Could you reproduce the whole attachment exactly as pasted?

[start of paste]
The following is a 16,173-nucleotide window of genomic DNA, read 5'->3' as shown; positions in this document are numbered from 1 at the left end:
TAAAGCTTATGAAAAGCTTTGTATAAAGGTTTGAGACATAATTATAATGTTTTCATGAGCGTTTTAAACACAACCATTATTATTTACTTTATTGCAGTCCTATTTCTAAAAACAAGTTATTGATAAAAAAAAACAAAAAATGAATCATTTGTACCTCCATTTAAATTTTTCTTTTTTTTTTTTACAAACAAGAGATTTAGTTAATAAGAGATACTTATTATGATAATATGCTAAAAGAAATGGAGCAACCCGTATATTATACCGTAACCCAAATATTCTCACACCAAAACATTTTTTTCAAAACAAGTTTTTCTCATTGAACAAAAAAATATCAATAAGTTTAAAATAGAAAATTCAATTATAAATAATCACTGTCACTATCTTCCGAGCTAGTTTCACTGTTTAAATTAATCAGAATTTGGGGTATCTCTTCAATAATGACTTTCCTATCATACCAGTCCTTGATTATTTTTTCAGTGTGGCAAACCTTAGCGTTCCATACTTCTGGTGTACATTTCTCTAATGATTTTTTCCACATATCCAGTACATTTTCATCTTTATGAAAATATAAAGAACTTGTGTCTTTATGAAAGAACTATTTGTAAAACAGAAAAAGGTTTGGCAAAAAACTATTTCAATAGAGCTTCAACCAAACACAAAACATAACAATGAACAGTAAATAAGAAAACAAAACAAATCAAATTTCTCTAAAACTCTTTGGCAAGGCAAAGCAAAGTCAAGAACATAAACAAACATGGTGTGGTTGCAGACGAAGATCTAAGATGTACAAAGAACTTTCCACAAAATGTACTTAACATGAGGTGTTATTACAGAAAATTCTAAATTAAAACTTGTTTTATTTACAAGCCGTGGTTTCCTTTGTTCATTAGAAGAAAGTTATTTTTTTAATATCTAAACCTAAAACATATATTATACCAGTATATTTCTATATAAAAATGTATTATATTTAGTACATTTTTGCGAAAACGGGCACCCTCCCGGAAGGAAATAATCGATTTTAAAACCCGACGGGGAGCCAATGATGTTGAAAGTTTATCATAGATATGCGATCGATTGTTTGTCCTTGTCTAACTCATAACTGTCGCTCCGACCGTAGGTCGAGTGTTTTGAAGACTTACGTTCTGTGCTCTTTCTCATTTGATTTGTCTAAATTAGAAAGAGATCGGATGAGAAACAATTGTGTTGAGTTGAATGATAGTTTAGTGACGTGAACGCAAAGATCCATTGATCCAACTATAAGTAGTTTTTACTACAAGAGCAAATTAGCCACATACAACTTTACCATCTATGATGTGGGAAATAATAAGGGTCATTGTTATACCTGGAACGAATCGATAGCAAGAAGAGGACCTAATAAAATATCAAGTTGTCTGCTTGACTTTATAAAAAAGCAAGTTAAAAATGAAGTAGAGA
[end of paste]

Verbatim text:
The following is a 16,173-nucleotide window of genomic DNA, read 5'->3' as shown; positions in this document are numbered from 1 at the left end:
TAAAGCTTATGAAAAGCTTTGTATAAAGGTTTGAGACATAATTATAATGTTTTCATGAGCGTTTTAAACACAACCATTATTATTTACTTTATTGCAGTCCTATTTCTAAAAACAAGTTATTGATAAAAAAAAACAAAAAATGAATCATTTGTACCTCCATTTAAATTTTTCTTTTTTTTTTTTACAAACAAGAGATTTAGTTAATAAGAGATACTTATTATGATAATATGCTAAAAGAAATGGAGCAACCCGTATATTATACCGTAACCCAAATATTCTCACACCAAAACATTTTTTTCAAAACAAGTTTTTCTCATTGAACAAAAAAATATCAATAAGTTTAAAATAGAAAATTCAATTATAAATAATCACTGTCACTATCTTCCGAGCTAGTTTCACTGTTTAAATTAATCAGAATTTGGGGTATCTCTTCAATAATGACTTTCCTATCATACCAGTCCTTGATTATTTTTTCAGTGTGGCAAACCTTAGCGTTCCATACTTCTGGTGTACATTTCTCTAATGATTTTTTCCACATATCCAGTACATTTTCATCTTTATGAAAATATAAAGAACTTGTGTCTTTATGAAAGAACTATTTGTAAAACAGAAAAAGGTTTGGCAAAAAACTATTTCAATAGAGCTTCAACCAAACACAAAACATAACAATGAACAGTAAATAAGAAAACAAAACAAATCAAATTTCTCTAAAACTCTTTGGCAAGGCAAAGCAAAGTCAAGAACATAAACAAACATGGTGTGGTTGCAGACGAAGATCTAAGATGTACAAAGAACTTTCCACAAAATGTACTTAACATGAGGTGTTATTACAGAAAATTCTAAATTAAAACTTGTTTTATTTACAAGCCGTGGTTTCCTTTGTTCATTAGAAGAAAGTTATTTTTTTAATATCTAAACCTAAAACATATATTATACCAGTATATTTCTATATAAAAATGTATTATATTTAGTACATTTTTGCGAAAACGGGCACCCTCCCGGAAGGAAATAATCGATTTTAAAACCCGACGGGGAGCCAATGATGTTGAAAGTTTATCATAGATATGCGATCGATTGTTTGTCCTTGTCTAACTCATAACTGTCGCTCCGACCGTAGGTCGAGTGTTTTGAAGACTTACGTTCTGTGCTCTTTCTCATTTGATTTGTCTAAATTAGAAAGAGATCGGATGAGAAACAATTGTGTTGAGTTGAATGATAGTTTAGTGACGTGAACGCAAAGATCCATTGATCCAACTATAAGTAGTTTTTACTACAAGAGCAAATTAGCCACATACAACTTTACCATCTATGATGTGGGAAATAATAAGGGTCATTGTTATACCTGGAACGAATCGATAGCAAGAAGAGGACCTAATAAAATATCAAGTTGTCTGCTTGACTTTATAAAAAAGCAAGTTAAAAATGAAGTAGAGA